from left, Jay Shockley,
Andrew Dolkart, Amanda
Davis and Ken Lustbader.
And the Project was instrumental in recently getting
six L.G.B.T. historic sites calendared by the city’s
Landmarks Preservation Commission. The hearing is
set for June, which is also the 50th anniversary of the
Those six sites include Caffe Cino and the L.G.B.T.
Community Center in the Village, the Women’s Liberation
Center in Chelsea, and the Gay Activists Alliance
Firehouse in Soho.
“We are thrilled that our research was a catalyst for
the Landmarks Preservation Commission’s review of
cultural landmarks, which highlight the rich L.G.B.T.
history of New York City,” said Dolkart in a statement
when the six sites were calendared. “We met with the
commission’s chairperson, Sarah Carroll, and her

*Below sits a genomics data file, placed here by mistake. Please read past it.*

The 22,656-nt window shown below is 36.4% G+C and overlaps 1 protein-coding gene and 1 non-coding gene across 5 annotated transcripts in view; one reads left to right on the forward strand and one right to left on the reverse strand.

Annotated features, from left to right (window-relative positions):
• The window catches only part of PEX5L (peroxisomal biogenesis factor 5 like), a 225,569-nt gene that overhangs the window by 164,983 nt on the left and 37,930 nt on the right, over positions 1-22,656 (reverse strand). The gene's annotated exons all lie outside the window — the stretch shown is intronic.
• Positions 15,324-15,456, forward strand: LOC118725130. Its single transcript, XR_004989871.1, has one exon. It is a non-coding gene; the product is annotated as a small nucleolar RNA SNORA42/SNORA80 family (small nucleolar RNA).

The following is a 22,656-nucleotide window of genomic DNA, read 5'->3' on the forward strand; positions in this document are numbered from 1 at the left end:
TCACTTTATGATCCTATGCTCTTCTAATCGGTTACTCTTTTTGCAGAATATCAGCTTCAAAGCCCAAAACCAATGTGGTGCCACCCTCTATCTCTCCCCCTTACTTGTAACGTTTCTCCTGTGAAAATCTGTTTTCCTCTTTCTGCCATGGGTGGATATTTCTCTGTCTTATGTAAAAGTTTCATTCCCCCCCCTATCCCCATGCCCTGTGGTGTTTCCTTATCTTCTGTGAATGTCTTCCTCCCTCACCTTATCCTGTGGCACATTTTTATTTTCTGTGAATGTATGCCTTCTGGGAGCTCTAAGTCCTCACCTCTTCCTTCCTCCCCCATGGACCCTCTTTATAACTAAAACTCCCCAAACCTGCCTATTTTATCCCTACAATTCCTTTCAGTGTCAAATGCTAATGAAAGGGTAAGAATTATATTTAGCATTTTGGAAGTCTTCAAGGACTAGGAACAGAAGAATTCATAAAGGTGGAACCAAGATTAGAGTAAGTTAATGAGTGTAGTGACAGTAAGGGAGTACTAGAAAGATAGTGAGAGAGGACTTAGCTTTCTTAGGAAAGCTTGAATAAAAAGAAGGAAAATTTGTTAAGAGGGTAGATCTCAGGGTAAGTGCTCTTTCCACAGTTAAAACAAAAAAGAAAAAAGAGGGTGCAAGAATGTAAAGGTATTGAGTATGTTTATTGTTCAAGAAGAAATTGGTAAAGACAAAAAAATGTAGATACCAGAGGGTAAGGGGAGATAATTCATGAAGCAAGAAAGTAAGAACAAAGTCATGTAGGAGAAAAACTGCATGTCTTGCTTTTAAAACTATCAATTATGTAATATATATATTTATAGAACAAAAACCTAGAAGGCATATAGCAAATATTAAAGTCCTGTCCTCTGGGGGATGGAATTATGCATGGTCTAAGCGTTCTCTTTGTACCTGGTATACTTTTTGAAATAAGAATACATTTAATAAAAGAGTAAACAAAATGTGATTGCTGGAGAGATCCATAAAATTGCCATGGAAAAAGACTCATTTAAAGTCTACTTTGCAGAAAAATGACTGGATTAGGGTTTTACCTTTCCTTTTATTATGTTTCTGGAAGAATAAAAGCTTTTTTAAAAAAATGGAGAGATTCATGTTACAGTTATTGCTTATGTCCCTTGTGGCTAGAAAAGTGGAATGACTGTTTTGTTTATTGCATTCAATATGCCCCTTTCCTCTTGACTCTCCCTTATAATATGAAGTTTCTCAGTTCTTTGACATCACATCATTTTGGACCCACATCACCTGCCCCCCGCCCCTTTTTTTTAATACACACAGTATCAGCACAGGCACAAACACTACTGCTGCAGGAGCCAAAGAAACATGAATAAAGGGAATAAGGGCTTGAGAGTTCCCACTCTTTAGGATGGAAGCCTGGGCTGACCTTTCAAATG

staff to discuss how important L.G.B.T.-related sites
are to the history of New York, and are pleased that
these cultural sites may soon be designated alongside
the city’s architectural landmarks, adding to the diversity
of places offi cially recognized by the city.”
The roots of the NYC LGBT Historic Sites Project
go back to the early 1990s, according to Shockley. The
group’s founders were involved in 1993 in a mapping
project with the Organization of Lesbian and Gay
Architects and Designers, or OLGAD. A networking
group, it was one of the fi rst efforts by gay people to
connect professionally, Shockley said.
The map was the fi rst L.G.B.T. site-based history
project in America, and half of the sites were in the
“We were the fi rst people in the Unites States to
connect the fact that the L.G.B.T. community had history,”
Shockley worked at L.P.C. for more than 35 years,
where he started to incorporate L.G.B.T history into
designation reports, many of them concerning Village
In 1994, there was a push to landmark the Stonewall
Inn on the riots’ 25th anniversary. But the attempt
didn’t succeed until fi ve years later, when
Shockley and Dolkart were lead authors in the Stonewall